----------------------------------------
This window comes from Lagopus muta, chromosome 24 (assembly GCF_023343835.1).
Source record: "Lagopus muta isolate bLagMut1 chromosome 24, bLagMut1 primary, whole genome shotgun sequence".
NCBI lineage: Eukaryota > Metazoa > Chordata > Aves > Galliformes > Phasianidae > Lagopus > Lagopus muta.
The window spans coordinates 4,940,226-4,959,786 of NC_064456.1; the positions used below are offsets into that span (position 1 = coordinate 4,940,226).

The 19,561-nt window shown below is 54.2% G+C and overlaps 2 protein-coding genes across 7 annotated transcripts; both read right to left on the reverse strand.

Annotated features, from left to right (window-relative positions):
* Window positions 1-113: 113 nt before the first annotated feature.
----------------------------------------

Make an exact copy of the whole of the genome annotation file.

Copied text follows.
This window comes from Lagopus muta, chromosome 24 (assembly GCF_023343835.1).
Source record: "Lagopus muta isolate bLagMut1 chromosome 24, bLagMut1 primary, whole genome shotgun sequence".
NCBI lineage: Eukaryota > Metazoa > Chordata > Aves > Galliformes > Phasianidae > Lagopus > Lagopus muta.
The window spans coordinates 4,940,226-4,959,786 of NC_064456.1; the positions used below are offsets into that span (position 1 = coordinate 4,940,226).

The 19,561-nt window shown below is 54.2% G+C and overlaps 2 protein-coding genes across 7 annotated transcripts; both read right to left on the reverse strand.

Annotated features, from left to right (window-relative positions):
* Window positions 1-113: 113 nt before the first annotated feature.